Friday, March 07, 2008

New-style slots in io.launcher and smtp

Yesterday I refactored the io.launcher and smtp libraries to use Eduardo's new-slots and the results were quite nice.

Prior to this, words such as run-process would take either a string, an array of strings, or an assoc. The latter was used to specify more advanced launch parameters, such as I/O redirection. Here is a typical example of the old way:
{
{ +command+ "make clean install" }
{ +stdout+ "../build-log" }
{ +stderr+ +stdout+ }
} run-process

This looks nice and neat, however, if some of the values are computed, then you cannot use a literal assoc, you have to construct one. Suppose we want to add a 5 minute timeout. Here is one way:
[
"make clean install" +command+ set
"../build-log" +stdout+ set
+stdout+ +stderr+ set
5 minutes +timeout+ set
] { } make run-process

Having to change all of the code just because one parameter becomes computed is not so nice. The other alternative is to use something like bake:
{
{ +command+ "make clean install" }
{ +stdout+ "../build-log" }
{ +stderr+ +stdout+ }
{ +timeout+ %[ 5 minutes ] }
} bake run-process

This is better but now you have bake, %[ which don't pertain to your problem domain, plus some unnecessary Lisp-style nesting. And what if you wanted to build up a descriptor in one word, but then have another word which amended it further? You'd have to bake two assocs and use an assoc word such as 'union'. Bake is nice in other contexts but it is the wrong solution here.

Now suppose we used a tuple of process launch parameters:
<process>
"make clean install" over set-process-command
"../build-log" over set-process-stdout
+stdout+ over set-process-stderr
5 minutes over set-process-timeout
run-process

This is more composable; you can write a word which takes a descriptor, and sets some slots in it. It is also relatively easy to have both literal launch parameters and computed ones, and adding a computed parameter to an all-literal descriptor doesn't require introducing make-assoc or bake. However, now we've introduced some stack shuffles and the accessor names are kind of long.

Enter new-slots:
<process>
"make clean install" >>command
"../build-log" >>stdout
+stdout+ >>stderr
5 minutes >>timeout
run-process

This is about as ideal as it gets. No unnecessary nesting, no stack shuffling, and the only words that appear directly pertain to your problem domain.

What about the case where a launch parameter comes off the stack? Suppose the command name is an input and everything else is computed on the spot. Here is the old way:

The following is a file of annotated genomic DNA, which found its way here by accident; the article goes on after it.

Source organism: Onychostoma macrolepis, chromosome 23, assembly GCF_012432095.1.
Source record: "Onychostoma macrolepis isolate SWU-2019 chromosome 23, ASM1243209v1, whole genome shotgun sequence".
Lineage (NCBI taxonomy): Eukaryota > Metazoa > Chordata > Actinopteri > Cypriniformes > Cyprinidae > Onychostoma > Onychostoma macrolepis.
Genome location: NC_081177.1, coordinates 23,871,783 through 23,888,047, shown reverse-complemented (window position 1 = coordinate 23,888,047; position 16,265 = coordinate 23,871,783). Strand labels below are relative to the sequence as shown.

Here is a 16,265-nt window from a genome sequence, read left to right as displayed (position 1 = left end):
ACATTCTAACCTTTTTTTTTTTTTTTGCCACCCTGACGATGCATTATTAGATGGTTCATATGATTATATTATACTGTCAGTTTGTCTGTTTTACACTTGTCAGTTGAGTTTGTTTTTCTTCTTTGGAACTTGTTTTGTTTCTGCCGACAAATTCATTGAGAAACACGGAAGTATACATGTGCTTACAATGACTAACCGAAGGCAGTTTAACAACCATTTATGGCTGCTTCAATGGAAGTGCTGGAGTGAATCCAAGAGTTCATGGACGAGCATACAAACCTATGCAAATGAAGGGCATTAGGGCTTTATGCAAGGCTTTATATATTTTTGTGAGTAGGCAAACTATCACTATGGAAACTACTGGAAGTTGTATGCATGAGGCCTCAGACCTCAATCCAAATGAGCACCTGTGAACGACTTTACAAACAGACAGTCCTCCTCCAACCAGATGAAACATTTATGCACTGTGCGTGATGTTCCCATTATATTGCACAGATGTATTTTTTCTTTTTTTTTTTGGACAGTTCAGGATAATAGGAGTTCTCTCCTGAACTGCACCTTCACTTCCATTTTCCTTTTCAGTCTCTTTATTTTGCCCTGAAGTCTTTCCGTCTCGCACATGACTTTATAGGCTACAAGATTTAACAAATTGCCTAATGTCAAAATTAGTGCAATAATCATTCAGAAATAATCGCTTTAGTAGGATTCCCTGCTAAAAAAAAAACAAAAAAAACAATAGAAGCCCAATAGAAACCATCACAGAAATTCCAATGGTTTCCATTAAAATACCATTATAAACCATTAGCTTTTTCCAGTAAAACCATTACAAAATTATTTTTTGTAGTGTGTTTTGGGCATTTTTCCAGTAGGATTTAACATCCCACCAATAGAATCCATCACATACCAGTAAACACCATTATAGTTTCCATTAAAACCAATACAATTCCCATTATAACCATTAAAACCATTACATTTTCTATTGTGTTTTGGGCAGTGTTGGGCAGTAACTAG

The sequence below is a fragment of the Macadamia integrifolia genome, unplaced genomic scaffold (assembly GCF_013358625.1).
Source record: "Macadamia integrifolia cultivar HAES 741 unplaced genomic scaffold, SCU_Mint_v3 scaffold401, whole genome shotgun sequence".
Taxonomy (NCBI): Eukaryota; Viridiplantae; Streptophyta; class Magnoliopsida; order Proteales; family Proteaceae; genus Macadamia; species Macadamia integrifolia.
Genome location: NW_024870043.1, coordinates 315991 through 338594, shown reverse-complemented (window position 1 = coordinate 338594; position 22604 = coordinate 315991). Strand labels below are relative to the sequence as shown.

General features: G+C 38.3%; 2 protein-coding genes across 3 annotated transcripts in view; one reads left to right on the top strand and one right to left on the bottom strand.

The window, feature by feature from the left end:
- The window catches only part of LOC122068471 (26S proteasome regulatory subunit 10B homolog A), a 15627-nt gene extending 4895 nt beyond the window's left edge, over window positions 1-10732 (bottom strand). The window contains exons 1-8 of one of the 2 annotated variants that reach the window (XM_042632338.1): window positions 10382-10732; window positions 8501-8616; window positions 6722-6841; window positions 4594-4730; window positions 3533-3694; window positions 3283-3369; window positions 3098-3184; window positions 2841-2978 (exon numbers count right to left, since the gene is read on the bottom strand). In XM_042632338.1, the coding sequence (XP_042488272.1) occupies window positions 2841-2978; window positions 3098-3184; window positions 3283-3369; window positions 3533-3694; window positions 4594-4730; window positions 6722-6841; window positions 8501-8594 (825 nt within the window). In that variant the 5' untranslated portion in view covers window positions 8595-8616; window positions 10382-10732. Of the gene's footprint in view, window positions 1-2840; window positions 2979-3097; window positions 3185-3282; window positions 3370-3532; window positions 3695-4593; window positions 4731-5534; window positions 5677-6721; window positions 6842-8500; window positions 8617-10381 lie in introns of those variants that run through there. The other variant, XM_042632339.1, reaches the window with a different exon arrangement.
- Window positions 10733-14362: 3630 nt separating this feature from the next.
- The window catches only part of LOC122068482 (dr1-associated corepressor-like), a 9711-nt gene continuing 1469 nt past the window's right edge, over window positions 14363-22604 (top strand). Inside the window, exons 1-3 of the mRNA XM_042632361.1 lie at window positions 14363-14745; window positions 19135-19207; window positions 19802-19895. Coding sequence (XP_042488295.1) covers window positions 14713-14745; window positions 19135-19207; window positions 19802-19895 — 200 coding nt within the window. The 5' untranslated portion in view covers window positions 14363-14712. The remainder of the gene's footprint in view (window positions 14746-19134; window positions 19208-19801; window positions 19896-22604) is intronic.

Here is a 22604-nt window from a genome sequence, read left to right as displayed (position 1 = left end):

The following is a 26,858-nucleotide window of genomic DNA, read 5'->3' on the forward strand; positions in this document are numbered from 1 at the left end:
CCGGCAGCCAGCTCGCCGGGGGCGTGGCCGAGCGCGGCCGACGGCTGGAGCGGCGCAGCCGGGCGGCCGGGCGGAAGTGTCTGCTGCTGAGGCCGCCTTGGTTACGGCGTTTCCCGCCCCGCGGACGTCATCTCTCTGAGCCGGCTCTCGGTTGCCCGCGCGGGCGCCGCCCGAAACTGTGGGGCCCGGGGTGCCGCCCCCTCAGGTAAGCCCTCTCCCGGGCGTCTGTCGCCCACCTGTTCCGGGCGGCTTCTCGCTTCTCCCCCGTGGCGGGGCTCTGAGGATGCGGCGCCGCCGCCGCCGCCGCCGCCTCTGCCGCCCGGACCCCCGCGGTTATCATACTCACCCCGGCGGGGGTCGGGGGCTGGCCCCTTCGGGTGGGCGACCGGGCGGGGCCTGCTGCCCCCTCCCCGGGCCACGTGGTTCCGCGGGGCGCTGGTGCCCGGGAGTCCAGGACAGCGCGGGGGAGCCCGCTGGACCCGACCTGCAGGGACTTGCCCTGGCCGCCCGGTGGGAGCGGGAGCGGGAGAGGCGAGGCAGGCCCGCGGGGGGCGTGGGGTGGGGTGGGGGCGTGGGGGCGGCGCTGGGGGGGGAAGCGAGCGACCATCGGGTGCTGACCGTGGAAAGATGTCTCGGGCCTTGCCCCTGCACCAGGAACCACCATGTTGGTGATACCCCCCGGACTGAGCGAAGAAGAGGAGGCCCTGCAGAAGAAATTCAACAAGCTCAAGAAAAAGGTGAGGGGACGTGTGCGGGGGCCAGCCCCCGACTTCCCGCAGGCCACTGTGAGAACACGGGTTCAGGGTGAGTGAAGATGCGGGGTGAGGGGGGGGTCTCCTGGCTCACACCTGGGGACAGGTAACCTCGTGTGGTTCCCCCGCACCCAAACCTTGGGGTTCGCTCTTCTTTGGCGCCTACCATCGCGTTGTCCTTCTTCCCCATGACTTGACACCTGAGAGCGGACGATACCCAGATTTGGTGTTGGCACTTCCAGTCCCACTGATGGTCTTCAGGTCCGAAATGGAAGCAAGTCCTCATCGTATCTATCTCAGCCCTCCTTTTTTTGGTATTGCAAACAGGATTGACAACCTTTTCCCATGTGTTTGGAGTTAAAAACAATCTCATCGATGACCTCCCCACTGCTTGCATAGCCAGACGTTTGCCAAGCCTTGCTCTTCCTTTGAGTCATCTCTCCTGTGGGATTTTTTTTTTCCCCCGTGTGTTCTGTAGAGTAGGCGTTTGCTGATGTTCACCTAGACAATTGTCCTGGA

[
+command+ set
"../build-log" +stdout+ set
+stdout+ +stderr+ set
5 minutes +timeout+ set
] { } make run-process

The new way introduces a swap, but there is still a net reduction in complexity:
<process>
swap >>command
"../build-log" >>stdout
+stdout+ >>stderr
5 minutes >>timeout

Now suppose we have a make target name on the stack and we want to run make with that target. Here is the old way:
[
"make" swap 2array +command+ set
"../build-log" +stdout+ set
+stdout+ +stderr+ set
5 minutes +timeout+ set
] { } make run-process

With new-slots:
<process>
"make" rot 2array >>command
"../build-log" >>stdout
+stdout+ >>stderr
5 minutes >>timeout

With bake and new-slots:
<process>
swap { "make" , } bake >>command
"../build-log" >>stdout
+stdout+ >>stderr
5 minutes >>timeout

I find the latter preferrable to the first two.

The situation with smtp is a little different. Previously, I had a send-simple-message word which took a body, subject, from and to on the stack:
"Blahblah" "Hi" { "alice@aol.com" "joe@aol.com" } "bob@aol.com" send-simple-message

Clearly, this doesn't scale as additional parameters are added; header lines, attachments, etc. The new code uses new-slots and it is a lot more aesthetically pleasing:
<email>
"Blahblah" >>body
"Hi" >>subject
{ "alice@aol.com" "joe@aol.com" } >>to
"bob@aol.com" >>from
send

Not only does it read better but also it is easy to add additional fields such as CC, BCC, attachments, S/MIME support, etc. (Well, easy enough to add the fields; actually implementing some of these is another matter altogether...)

New-slots is going into the core very soon now. Bake will need to be worked on some more; then it will go in the core and replace usages of make there. Make will go into a library in extra and be phased out along with old slots.

3 comments:

Adam said...

What other libraries are planed for a move into core?

middayc said...

nice. one question .. is the <email> tuple predefined somewhere (in the same vocab as "send" probably) or it is defined (what slots it contains) and created right there?

Slava Pestov said...

middayc: the email tuple is defined in the smtp vocab.